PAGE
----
Cervicovaginal microbiome dysbiosis is associated with proteome changes related to alterations of the cervicovaginal mucosal barrier.

Authored by: Borgdorff H., Gautam R., Armstrong S. D., Xia D., Ndayisaba G. F., van Teijlingen N. H., Geijtenbeek T. B. H., Wastling J. M., van de Wijgert J. H. H. M.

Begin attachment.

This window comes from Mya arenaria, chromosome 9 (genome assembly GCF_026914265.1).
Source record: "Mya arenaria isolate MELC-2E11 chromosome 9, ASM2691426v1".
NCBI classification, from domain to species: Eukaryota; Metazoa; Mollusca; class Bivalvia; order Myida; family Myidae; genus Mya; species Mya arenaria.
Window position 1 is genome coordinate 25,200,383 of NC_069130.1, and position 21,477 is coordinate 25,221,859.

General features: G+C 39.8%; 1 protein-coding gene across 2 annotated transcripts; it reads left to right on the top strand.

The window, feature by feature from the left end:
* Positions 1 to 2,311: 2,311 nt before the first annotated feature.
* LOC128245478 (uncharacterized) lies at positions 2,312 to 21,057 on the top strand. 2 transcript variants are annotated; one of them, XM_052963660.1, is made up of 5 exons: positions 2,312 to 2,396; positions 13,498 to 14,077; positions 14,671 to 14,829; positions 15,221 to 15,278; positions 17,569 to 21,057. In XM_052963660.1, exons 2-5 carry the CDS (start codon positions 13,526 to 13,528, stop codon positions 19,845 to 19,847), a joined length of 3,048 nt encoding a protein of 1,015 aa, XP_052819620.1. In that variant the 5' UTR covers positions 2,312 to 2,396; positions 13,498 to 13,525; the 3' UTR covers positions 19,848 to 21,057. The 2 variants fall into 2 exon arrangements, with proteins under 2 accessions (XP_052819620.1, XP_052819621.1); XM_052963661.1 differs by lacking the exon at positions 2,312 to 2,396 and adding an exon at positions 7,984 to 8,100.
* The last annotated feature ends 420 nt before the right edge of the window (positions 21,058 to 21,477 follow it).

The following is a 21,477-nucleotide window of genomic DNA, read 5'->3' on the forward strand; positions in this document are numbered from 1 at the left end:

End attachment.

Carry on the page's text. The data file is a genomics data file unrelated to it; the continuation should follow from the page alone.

This study examined the presence of vaginal Lactobacillus proteins among sex workers in Rwanda. “We looked at the relative abundance of Lactobacillus proteins, comparing women with a Lactobacillus-dominated vaginal flora or microbiota to women with dysbiosis or disturbance of the vaginal flora or microbiota. Lactobacillus proteins may play important roles in maintaining a healthy Lactobacillus-dominated microbiota. Dysbiosis is associated with increased risk of acquiring sexually transmitted infections, including HIV. During dysbiosis, the number of lactobacilli in the vagina decreases and a diverse mix of other bacteria becomes established. However, why dysbiosis happens in the first place remains largely unclear and currently there are no interventions available to help establish and maintain a Lactobacillus-dominated microbiota. We identified seven Lactobacillus iners proteins. Two glycolysis proteins and a ferritin-like protein from Lactobacillus iners were significantly associated with dominance of Lactobacillus iners, independent of vaginal pH or the abundance of Lactobacillus iners. A similar trend was seen for Lactobacillus crispatus proteins, but the number of women with a Lactobacillus crispatus-containing microbiota was smaller. These proteins might have important roles in maintaining a healthy Lactobacillus-dominated microbiota. Further study is needed to elucidate their function and their ability to prevent vaginal dysbiosis”.